• Snake venom is mostly made up of many different proteins; some of these proteins are toxins while others are nontoxic proteins with pharmacological properties.
• Toxin proteins are large multi-gene families and arose from genes of proteins that do not code for toxins, followed by evolutionary modification. The evolution of toxin proteins occurs through a process known as gene duplication, where a duplicated gene is free from selection pressure to functionally diverge, creating ‘families’ of structurally related proteins that have slightly different functions.
• Snake venom acts by targeting natural biological processes in their prey, such as neuronal signalling or blood clotting. So it comes as no surprise that we can often use these venom molecules to our advantage in the treatment of diseases. For example, the hypertension drug captopril was developed from a peptide in the venom of a lancehead viper, Bothrops jararaca, which acts by dangerously lowing the blood pressure in its prey. However the chemical structure had to be modified first, and this drug was one of the earliest success stories of structure-based drug design.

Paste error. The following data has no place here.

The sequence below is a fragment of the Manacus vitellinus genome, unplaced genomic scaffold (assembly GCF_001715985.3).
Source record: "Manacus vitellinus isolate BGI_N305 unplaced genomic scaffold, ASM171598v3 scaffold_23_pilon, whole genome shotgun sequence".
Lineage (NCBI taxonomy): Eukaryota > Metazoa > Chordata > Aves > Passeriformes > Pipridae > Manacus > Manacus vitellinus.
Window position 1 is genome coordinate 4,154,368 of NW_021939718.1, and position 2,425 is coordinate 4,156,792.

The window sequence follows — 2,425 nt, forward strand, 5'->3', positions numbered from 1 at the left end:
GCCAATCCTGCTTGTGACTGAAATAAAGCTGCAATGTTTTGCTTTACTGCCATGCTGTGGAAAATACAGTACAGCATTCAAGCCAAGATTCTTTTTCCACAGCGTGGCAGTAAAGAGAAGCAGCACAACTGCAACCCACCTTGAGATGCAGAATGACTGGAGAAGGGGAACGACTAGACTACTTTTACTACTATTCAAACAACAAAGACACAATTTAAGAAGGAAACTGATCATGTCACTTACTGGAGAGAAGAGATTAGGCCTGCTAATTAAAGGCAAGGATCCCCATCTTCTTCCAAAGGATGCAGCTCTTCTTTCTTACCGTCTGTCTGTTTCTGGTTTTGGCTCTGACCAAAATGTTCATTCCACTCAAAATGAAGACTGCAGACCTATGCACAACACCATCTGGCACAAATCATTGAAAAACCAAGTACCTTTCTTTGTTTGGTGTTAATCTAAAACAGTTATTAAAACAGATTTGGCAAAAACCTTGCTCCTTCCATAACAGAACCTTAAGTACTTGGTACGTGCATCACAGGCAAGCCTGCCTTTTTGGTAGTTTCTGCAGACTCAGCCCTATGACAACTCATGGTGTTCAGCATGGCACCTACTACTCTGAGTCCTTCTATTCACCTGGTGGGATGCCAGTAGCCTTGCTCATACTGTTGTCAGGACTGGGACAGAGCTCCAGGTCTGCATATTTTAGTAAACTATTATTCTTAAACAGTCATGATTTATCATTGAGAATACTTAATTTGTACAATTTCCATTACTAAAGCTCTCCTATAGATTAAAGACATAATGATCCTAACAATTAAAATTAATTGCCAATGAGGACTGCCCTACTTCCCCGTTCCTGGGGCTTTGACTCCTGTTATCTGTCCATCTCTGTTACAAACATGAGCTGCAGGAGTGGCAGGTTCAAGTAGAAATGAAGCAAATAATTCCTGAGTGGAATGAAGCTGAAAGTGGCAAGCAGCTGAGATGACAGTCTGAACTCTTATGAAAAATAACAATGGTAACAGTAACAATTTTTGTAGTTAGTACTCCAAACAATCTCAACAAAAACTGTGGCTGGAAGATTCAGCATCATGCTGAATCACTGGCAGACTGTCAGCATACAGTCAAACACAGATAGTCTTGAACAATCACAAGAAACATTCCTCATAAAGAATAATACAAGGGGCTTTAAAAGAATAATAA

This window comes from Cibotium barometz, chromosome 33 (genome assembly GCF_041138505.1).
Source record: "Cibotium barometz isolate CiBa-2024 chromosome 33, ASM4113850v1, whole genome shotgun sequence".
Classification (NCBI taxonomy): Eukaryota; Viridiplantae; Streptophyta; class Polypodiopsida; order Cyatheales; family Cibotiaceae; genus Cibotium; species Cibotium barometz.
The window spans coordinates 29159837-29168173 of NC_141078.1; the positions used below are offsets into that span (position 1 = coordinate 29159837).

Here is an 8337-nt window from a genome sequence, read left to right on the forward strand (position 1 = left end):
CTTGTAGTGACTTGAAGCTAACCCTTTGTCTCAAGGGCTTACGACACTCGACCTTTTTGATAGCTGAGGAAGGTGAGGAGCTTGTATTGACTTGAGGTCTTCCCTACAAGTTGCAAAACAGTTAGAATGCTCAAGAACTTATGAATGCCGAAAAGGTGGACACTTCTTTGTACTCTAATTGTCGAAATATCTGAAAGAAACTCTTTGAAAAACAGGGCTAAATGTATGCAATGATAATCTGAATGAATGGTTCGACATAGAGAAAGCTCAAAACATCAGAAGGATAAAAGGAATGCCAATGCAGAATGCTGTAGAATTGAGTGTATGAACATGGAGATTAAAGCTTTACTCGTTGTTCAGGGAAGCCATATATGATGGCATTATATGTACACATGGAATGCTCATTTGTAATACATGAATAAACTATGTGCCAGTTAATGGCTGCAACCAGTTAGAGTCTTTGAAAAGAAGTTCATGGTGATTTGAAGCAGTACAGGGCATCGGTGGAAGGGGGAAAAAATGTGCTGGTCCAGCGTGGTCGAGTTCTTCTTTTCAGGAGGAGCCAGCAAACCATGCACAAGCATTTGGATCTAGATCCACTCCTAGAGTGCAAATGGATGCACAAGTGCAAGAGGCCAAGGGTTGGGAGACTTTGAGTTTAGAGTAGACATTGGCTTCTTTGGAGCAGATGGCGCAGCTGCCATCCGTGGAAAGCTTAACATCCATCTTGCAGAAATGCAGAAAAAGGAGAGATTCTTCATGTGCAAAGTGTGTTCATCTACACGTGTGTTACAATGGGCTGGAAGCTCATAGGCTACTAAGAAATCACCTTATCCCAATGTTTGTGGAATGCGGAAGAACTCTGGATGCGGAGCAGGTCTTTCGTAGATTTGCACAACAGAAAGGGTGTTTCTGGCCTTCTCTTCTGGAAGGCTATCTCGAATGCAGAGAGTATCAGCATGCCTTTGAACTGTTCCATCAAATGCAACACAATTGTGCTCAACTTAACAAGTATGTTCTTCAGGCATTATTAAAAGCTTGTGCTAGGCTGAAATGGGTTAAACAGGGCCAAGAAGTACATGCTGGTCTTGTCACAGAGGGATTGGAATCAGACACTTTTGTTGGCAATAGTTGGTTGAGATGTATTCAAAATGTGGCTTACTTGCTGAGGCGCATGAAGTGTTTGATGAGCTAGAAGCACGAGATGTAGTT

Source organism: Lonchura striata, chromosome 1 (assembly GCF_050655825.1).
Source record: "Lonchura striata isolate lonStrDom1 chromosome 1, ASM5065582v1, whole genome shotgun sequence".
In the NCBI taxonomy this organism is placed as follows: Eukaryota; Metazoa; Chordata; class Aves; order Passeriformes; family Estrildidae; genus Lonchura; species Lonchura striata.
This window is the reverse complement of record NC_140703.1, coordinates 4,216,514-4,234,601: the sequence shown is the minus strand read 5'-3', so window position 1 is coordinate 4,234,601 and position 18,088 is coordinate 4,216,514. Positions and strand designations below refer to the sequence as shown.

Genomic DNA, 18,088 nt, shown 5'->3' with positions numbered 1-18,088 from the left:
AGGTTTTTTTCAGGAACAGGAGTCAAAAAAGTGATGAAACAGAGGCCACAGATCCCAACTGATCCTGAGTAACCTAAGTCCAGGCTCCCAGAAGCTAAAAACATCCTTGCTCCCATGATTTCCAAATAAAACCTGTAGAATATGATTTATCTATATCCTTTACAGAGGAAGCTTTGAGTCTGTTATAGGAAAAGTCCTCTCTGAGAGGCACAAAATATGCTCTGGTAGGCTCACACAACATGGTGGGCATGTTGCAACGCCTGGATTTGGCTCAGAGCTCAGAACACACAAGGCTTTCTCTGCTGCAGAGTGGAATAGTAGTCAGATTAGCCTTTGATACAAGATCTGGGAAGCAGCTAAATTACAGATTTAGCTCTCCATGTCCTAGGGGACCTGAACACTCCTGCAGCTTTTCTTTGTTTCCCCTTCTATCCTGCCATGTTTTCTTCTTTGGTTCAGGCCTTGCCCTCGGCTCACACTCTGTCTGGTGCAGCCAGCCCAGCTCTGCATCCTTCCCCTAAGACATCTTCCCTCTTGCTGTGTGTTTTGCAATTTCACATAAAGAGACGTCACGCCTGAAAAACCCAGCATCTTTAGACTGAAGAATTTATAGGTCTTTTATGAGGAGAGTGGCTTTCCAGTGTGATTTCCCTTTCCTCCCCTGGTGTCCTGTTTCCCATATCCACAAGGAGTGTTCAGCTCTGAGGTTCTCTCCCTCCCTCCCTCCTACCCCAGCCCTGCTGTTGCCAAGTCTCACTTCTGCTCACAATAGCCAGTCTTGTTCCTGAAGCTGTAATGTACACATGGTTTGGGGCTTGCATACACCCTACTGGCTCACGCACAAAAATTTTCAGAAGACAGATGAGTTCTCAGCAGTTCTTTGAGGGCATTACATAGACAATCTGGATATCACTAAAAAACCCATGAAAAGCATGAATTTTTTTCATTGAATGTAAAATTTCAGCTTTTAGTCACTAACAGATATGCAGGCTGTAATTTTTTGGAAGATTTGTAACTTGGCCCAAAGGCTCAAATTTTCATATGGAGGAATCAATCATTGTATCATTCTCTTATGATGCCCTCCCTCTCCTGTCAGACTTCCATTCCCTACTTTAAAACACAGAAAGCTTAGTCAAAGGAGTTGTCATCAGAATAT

• But what if you didn’t have to change the structure of the molecule, to make the drug safe for use while retaining potency? Researchers analyzed gene sequences from the Garter snake and the Burmese python, and then compared these sequences with those from venom glands in a wide variety of other snakes and lizards to construct an ‘evolutionary tree’ to work out how these venom sequences might be related to each other. They found out that the toxins that make snake venom deadly can evolve back into completely harmless molecules, raising the possibility that they could be developed into drugs. What does this mean? These ‘ex-venom’ proteins could be important because they’re made up of bioactive proteins;they already target metabolic processes, which is precisely what drugs need to do. So instead of developing synthetic compounds into drugs, it would be possible to screen these ex-venom proteins against whatever metabolic processes that need to be targeted.
• It is thought that the evolution of venom into ‘ex-venom’ proteins is due to the selective advantage afforded by having a dynamic repertoire of venom molecules. The snake’s prey tend to evolve resistance to venom, so it’s an arms race, with venom having to continually evolve to remain effective at killing prey. Indeed, snake venom toxins are some of the most rapidly-evolving proteins ever identified.
• I found these findings fascinating because it shows how seemingly harmful venom proteins that are literally perfected by millions of years of evolution to kill us can actually be useful in helping treat and cure other diseases. These findings also highlight the dynamic, ‘arms race’ nature of the evolutionary process, which is also beautiful in its own right 🙂